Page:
This two-year programme is spread over four semesters worth 30 credits each. It comprises theoretical courses as well as practical modules such as an internship and "Eurocompetence", which is taught over several semesters (in semesters one, two and four) and covers academic writing, career issues, creating projects, teamwork and project/research applications. A high degree of mobility is possible, with students having the chance to study up to three semesters abroad.
Within the programme two tracks can be distinguished: a professional track, based around a substantial internship experience at suitable organisations or a research-oriented track preparing for the PhD level (third cycle) study. The latter can be followed at a Euroculture university in Europe or - subject to the number of places available - India, Japan, Mexico or the USA.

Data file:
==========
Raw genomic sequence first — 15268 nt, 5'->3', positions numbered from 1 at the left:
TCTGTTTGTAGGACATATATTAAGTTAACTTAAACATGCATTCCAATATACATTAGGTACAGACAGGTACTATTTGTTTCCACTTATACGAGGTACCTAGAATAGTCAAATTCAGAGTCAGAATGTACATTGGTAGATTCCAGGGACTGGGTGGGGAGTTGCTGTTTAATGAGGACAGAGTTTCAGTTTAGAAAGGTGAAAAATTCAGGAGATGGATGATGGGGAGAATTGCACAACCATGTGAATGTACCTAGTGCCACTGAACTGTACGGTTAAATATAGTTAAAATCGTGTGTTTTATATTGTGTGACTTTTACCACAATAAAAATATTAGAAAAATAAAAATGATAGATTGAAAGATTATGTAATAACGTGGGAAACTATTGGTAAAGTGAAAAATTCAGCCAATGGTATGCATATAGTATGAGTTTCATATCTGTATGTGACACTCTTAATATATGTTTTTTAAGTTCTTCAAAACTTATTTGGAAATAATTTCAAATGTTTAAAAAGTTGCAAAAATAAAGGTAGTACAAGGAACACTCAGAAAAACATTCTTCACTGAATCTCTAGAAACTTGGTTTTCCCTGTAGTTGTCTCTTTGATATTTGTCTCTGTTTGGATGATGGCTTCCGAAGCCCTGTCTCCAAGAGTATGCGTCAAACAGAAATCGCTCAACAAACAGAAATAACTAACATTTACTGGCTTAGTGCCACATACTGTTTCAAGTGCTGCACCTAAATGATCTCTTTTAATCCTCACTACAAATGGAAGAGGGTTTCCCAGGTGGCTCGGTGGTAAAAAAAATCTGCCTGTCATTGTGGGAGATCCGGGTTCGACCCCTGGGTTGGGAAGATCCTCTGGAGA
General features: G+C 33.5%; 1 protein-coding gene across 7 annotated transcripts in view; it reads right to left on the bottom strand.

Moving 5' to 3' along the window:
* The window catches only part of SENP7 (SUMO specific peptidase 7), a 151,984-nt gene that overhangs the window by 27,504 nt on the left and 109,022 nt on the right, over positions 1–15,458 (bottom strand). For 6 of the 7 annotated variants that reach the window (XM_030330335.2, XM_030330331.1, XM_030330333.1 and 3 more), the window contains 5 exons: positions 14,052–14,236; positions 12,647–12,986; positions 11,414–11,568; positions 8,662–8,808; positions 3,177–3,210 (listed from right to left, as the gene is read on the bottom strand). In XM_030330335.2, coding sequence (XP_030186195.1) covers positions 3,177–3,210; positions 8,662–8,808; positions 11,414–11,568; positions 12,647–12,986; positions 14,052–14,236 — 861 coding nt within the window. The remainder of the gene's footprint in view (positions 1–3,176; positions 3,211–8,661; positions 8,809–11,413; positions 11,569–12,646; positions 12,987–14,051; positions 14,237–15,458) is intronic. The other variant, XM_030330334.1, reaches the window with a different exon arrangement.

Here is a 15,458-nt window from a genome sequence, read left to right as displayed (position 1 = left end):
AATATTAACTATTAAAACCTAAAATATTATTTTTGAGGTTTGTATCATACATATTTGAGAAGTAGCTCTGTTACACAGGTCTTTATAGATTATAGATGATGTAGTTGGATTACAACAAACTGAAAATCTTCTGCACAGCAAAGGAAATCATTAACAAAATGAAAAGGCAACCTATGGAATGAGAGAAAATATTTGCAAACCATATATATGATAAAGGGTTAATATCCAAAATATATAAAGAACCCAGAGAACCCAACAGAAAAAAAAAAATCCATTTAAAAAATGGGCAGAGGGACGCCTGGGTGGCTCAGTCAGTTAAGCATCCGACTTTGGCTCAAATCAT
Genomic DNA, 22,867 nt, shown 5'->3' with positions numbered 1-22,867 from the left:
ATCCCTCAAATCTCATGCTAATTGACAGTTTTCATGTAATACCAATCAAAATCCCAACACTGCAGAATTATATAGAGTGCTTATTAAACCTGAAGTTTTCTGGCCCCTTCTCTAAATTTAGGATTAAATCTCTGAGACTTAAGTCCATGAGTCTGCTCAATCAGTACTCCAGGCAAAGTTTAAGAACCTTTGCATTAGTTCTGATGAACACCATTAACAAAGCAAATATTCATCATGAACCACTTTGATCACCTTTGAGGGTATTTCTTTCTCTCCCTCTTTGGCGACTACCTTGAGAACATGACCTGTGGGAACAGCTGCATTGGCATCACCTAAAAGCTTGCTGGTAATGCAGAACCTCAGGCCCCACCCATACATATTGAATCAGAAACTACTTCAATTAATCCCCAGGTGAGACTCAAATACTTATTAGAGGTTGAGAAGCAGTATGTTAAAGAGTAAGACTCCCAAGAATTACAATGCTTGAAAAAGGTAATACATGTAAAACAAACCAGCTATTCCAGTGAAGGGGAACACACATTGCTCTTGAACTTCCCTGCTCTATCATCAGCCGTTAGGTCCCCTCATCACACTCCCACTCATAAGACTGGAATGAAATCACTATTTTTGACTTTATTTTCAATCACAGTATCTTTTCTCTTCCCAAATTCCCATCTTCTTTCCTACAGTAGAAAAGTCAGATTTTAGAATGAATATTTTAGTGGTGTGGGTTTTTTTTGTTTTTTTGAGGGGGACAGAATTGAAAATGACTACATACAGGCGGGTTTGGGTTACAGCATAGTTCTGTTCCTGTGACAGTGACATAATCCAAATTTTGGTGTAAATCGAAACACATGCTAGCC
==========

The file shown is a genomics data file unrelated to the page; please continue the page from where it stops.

In the first semester you take core courses in Uppsala offering historical, religious, political and legal perspectives on Europe. In the second semester you take a specialisation at one of our European partners: Deusto (Bilbao, Spain), Krakow (Poland), Groningen (the Netherlands), Göttingen (Germany), Olomouc (Czech Republic), Strasbourg (France) and Udine (Italy). See information about the partner universities.
During the summer following the second semester all students in the Euroculture network will meet for the week-long "Intensive Programme" (IP). The week includes seminars, discussions, and the presentation of an original research paper to be completed before the IP begins. The IP also includes workshops, public lectures, and group work in an international setting.